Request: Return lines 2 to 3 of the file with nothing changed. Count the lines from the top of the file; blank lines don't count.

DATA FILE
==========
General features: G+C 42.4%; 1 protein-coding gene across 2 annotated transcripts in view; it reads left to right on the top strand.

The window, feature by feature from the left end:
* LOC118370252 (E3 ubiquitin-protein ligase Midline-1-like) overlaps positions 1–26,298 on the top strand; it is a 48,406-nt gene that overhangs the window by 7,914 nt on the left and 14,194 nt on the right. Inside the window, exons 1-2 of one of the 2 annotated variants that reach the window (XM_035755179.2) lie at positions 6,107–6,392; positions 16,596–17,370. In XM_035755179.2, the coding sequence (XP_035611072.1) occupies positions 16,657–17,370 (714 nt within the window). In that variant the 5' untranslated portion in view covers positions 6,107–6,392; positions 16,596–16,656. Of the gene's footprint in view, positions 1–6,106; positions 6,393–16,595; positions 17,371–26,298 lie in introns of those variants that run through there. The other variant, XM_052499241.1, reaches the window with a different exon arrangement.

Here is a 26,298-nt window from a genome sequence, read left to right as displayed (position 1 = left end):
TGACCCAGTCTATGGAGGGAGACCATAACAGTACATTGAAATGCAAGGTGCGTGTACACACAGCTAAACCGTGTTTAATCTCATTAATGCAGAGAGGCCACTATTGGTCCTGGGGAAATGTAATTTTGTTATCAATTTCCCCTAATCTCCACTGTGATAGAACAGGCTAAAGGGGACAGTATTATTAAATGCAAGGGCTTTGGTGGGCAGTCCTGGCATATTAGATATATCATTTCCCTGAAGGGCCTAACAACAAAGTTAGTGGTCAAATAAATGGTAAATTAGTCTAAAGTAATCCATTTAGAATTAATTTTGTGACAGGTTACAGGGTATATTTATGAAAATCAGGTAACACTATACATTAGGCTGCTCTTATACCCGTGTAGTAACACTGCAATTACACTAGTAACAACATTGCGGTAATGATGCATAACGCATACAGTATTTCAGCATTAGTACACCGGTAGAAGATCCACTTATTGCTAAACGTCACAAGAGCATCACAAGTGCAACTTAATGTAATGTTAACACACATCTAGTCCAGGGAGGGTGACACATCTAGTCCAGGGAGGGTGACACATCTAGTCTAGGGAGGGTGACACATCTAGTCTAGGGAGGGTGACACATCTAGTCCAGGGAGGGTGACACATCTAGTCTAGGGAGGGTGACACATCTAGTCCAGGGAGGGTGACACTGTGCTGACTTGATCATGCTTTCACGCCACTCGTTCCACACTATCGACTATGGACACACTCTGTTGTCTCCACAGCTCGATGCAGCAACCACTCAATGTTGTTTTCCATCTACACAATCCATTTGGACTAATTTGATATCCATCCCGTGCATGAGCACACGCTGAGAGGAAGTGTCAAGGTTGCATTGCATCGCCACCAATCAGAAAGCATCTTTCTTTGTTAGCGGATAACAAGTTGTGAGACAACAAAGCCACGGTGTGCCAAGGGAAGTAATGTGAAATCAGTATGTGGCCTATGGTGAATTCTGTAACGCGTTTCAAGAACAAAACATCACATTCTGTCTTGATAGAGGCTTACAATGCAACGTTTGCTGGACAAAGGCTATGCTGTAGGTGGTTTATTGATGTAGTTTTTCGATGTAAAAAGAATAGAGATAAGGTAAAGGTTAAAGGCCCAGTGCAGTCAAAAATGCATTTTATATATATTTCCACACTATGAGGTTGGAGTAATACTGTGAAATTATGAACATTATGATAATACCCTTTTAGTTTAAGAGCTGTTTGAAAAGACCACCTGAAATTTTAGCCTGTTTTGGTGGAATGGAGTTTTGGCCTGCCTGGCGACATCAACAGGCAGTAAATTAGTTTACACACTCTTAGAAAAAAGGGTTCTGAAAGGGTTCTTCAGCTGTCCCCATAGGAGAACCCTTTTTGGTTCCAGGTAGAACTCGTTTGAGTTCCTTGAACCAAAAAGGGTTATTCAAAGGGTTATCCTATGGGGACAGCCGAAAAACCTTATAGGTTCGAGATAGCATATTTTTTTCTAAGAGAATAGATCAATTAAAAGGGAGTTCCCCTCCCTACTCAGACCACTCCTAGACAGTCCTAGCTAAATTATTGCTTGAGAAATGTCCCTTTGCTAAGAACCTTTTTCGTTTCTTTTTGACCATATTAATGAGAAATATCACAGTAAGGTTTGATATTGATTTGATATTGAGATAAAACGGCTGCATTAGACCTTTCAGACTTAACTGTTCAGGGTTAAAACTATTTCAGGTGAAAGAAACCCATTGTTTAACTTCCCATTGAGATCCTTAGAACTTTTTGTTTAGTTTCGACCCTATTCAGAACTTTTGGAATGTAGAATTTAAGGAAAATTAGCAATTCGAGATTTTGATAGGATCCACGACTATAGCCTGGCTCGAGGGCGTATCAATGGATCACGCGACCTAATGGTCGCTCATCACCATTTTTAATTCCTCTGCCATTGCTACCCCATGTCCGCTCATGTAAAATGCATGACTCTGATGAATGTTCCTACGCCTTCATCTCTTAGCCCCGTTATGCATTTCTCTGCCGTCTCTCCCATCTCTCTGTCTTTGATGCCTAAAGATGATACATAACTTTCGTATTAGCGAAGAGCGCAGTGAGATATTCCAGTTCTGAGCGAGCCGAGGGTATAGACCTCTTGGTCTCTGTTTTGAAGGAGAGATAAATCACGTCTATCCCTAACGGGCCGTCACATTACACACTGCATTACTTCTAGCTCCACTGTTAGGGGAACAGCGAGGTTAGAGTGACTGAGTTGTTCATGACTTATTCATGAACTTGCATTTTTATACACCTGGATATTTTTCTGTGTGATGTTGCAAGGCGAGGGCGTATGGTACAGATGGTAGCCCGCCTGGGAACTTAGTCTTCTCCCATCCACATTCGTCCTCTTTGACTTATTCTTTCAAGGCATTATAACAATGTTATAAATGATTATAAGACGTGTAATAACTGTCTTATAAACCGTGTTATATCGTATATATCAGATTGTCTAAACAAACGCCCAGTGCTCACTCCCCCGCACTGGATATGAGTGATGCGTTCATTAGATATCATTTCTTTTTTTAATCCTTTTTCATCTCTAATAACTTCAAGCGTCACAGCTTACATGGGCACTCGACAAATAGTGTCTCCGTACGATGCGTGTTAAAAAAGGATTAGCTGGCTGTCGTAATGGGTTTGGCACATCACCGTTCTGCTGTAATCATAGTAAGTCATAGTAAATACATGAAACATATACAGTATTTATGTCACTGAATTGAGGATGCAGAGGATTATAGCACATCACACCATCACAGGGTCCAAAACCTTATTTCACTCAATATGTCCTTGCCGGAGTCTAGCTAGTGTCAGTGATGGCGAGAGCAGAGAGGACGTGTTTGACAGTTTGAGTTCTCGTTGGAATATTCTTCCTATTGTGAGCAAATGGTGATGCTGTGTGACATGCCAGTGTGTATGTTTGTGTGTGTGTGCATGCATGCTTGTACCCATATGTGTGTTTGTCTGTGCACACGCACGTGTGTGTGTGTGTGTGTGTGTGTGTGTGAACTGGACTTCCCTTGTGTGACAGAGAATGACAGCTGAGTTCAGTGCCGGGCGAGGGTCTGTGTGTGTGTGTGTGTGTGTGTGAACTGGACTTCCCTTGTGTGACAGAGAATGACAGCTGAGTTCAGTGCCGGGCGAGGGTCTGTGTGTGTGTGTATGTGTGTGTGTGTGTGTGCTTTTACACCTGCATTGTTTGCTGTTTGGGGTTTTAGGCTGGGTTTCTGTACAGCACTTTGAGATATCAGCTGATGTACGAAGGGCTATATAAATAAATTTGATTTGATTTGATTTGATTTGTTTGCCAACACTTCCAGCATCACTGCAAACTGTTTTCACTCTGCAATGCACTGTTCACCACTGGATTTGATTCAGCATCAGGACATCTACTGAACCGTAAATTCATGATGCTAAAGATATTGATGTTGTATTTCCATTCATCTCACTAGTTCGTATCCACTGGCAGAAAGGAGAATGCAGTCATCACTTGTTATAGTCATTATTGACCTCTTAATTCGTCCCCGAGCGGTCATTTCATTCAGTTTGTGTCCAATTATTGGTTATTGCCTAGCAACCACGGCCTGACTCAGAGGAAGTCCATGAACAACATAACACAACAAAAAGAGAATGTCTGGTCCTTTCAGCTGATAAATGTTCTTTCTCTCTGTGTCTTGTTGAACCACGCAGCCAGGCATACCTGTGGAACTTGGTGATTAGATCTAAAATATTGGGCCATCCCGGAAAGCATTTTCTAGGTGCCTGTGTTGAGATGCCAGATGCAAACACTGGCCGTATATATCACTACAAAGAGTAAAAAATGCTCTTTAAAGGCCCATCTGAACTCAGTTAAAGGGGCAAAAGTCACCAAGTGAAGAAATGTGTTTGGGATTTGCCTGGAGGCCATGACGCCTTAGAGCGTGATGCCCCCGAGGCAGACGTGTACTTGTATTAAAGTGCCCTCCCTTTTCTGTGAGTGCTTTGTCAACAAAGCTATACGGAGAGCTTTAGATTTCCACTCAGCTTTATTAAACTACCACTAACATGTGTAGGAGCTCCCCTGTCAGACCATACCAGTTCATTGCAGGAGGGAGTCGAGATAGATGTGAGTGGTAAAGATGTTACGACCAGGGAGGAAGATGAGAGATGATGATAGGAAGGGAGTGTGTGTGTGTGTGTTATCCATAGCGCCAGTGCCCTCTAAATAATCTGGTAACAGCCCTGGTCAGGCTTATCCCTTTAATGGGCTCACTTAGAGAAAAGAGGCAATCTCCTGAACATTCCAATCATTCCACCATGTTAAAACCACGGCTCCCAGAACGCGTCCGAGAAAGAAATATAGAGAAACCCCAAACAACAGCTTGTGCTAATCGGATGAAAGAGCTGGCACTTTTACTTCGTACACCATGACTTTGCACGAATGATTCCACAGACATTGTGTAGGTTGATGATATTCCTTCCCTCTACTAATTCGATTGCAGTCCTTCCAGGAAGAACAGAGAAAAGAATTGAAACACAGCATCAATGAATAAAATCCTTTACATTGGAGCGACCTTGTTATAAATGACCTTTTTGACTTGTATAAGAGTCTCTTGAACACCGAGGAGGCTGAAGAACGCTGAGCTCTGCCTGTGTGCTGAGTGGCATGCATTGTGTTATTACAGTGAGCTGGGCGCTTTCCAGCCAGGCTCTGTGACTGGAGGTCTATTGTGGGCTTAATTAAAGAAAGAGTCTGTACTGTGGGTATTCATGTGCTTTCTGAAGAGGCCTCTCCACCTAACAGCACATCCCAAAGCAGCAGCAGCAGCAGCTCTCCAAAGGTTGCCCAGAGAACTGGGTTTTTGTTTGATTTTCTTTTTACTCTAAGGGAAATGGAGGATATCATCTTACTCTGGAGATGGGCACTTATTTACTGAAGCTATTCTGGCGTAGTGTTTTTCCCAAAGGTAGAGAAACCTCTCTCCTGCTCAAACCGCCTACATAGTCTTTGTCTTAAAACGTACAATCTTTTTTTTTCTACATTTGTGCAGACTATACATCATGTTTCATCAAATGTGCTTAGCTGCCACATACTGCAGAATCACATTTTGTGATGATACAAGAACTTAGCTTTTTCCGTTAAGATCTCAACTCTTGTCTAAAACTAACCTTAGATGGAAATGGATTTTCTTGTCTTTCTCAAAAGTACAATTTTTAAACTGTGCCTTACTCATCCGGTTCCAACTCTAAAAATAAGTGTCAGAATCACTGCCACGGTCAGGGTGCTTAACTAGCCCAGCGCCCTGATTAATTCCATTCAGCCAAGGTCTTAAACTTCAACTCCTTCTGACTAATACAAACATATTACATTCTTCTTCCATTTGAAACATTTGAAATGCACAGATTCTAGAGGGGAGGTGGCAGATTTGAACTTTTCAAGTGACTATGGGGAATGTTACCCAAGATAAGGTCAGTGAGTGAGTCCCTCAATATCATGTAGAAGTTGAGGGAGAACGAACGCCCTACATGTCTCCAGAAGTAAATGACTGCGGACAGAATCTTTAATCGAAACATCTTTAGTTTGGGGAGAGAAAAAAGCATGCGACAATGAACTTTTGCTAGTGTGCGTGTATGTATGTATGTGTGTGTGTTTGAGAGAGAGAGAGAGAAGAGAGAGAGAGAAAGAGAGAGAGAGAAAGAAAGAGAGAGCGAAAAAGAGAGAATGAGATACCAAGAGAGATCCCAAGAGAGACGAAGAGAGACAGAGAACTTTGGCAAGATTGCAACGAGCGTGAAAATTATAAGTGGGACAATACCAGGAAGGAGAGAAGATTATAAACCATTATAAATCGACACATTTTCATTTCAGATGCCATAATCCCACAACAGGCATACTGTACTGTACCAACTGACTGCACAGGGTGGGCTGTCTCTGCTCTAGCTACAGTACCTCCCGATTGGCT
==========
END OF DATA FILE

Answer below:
The window, feature by feature from the left end:
* LOC118370252 (E3 ubiquitin-protein ligase Midline-1-like) overlaps positions 1–26,298 on the top strand; it is a 48,406-nt gene that overhangs the window by 7,914 nt on the left and 14,194 nt on the right. Inside the window, exons 1-2 of one of the 2 annotated variants that reach the window (XM_035755179.2) lie at positions 6,107–6,392; positions 16,596–17,370. In XM_035755179.2, the coding sequence (XP_035611072.1) occupies positions 16,657–17,370 (714 nt within the window). In that variant the 5' untranslated portion in view covers positions 6,107–6,392; positions 16,596–16,656. Of the gene's footprint in view, positions 1–6,106; positions 6,393–16,595; positions 17,371–26,298 lie in introns of those variants that run through there. The other variant, XM_052499241.1, reaches the window with a different exon arrangement.